The water bag method of fly repellent has many supporters, from restaurant owners to backyard grill-masters. Many success stories ranging from the mild to the miraculous litter the internet.
So how does the method drive flies away? Some insist the flies perceive the clear liquid as the surface of a body of water. Others claim the insect flies away at the sight of its own magnified reflection. But the most popular reasoning that pops up among entomologists and patent-filing entrepreneurs is simple light refraction.
Refraction takes place when a clear or opaque object, such as a piece of glass or a bag of water, alters the course and velocity of light. The rays of light, which normally travel in a straight line, bend. This effect is responsible for some optical illusions, such as mirages, that occasionally baffle humans as well. For more information on refraction, read How Light Works.
In theory, refraction can be just as confusing for some species of insect, especially the housefly. It boasts a highly sensitive array of eyes that allow it to see in multiple directions at once.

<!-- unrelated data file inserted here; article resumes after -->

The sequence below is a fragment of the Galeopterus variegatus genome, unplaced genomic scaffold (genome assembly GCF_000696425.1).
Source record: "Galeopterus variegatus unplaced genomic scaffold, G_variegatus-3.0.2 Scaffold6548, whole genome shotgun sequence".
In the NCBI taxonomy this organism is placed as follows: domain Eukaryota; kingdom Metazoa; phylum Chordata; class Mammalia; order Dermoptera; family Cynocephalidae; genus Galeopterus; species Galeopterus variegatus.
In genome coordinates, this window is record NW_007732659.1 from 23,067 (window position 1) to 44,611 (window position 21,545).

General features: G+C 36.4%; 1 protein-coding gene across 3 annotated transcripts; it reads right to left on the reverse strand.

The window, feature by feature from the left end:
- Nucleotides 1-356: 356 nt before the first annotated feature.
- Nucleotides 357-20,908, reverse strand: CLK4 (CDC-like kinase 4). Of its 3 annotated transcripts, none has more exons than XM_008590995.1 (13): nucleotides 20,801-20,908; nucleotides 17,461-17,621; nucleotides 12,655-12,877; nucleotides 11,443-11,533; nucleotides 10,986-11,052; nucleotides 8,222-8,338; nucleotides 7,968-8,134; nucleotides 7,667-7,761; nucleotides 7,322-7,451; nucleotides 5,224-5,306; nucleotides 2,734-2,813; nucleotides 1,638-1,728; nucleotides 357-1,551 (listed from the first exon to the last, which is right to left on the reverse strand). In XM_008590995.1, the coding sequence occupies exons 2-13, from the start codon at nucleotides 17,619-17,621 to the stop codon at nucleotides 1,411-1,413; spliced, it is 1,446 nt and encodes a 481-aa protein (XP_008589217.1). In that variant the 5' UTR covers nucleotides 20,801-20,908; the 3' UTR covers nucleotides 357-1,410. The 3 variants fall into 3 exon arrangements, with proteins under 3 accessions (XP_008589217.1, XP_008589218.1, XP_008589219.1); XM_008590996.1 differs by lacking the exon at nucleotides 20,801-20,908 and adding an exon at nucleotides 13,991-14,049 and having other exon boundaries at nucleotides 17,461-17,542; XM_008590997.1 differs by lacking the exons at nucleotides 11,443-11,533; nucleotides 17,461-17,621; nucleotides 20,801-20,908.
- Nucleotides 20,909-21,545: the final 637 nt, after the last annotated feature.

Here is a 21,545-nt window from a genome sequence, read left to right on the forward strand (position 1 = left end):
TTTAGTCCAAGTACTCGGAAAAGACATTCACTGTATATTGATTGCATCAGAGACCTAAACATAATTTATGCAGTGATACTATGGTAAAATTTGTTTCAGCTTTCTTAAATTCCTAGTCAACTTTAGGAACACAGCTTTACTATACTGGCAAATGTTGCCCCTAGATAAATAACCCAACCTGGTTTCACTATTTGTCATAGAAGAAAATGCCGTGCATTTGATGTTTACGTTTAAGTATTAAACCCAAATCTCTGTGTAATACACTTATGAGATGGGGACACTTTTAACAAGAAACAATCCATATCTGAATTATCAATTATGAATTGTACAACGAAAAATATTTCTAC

The insect's head mostly consists of a pair of large complex eyes, each of which is composed of 3,000 to 6,000 simple eyes. These eyes can't move or focus on objects like human eyes, but they provide the fly with a mosaic view of the world around them. Each simple eye provides one small piece of the puzzle, much like the way a screen's pixel delivers one detail of the larger picture.
A housefly bases its sense of direction on the direction sunlight comes from. Some entomologists suggest that when these complex, sensitive eyes experience refracted light, the insect becomes confused and flies away.
While some supporters claim water bags keep all kinds of flying insects away, most report success with complex-eyed insects, like houseflies.
We were unable to dig up any specifics on exactly how much water the bags need to contain, how many bags are needed and where the bags need to be hung to be most effective.
Not convinced? You're not alone. Let's hear some of the doubts about this optical fly repellent.